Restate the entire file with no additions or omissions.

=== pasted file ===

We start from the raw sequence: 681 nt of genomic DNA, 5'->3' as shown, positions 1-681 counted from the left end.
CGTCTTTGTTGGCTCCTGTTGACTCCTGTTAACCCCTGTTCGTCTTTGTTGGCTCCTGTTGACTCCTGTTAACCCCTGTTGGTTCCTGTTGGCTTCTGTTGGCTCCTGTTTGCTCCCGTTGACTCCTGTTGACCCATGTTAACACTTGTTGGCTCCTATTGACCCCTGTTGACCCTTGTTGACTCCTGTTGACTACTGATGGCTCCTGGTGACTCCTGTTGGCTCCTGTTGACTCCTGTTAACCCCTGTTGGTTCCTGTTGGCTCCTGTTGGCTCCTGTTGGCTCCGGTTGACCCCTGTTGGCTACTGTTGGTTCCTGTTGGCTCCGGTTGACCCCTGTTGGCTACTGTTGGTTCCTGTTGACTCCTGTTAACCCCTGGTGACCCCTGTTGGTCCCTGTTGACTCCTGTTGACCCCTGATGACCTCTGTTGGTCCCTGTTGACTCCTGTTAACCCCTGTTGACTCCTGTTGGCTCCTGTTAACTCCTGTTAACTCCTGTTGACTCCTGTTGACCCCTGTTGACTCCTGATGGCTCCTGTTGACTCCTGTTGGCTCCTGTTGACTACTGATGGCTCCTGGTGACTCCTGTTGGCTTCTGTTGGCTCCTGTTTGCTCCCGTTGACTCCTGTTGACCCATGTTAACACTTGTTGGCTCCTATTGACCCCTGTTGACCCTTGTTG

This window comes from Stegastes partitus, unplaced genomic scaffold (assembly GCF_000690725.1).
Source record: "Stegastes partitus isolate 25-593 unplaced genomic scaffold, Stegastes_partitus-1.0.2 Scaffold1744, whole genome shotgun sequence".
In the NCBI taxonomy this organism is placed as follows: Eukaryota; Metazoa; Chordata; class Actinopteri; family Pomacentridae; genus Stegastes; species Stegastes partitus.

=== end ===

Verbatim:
We start from the raw sequence: 681 nt of genomic DNA, 5'->3' as shown, positions 1-681 counted from the left end.
CGTCTTTGTTGGCTCCTGTTGACTCCTGTTAACCCCTGTTCGTCTTTGTTGGCTCCTGTTGACTCCTGTTAACCCCTGTTGGTTCCTGTTGGCTTCTGTTGGCTCCTGTTTGCTCCCGTTGACTCCTGTTGACCCATGTTAACACTTGTTGGCTCCTATTGACCCCTGTTGACCCTTGTTGACTCCTGTTGACTACTGATGGCTCCTGGTGACTCCTGTTGGCTCCTGTTGACTCCTGTTAACCCCTGTTGGTTCCTGTTGGCTCCTGTTGGCTCCTGTTGGCTCCGGTTGACCCCTGTTGGCTACTGTTGGTTCCTGTTGGCTCCGGTTGACCCCTGTTGGCTACTGTTGGTTCCTGTTGACTCCTGTTAACCCCTGGTGACCCCTGTTGGTCCCTGTTGACTCCTGTTGACCCCTGATGACCTCTGTTGGTCCCTGTTGACTCCTGTTAACCCCTGTTGACTCCTGTTGGCTCCTGTTAACTCCTGTTAACTCCTGTTGACTCCTGTTGACCCCTGTTGACTCCTGATGGCTCCTGTTGACTCCTGTTGGCTCCTGTTGACTACTGATGGCTCCTGGTGACTCCTGTTGGCTTCTGTTGGCTCCTGTTTGCTCCCGTTGACTCCTGTTGACCCATGTTAACACTTGTTGGCTCCTATTGACCCCTGTTGACCCTTGTTG

This window comes from Stegastes partitus, unplaced genomic scaffold (assembly GCF_000690725.1).
Source record: "Stegastes partitus isolate 25-593 unplaced genomic scaffold, Stegastes_partitus-1.0.2 Scaffold1744, whole genome shotgun sequence".
In the NCBI taxonomy this organism is placed as follows: Eukaryota; Metazoa; Chordata; class Actinopteri; family Pomacentridae; genus Stegastes; species Stegastes partitus.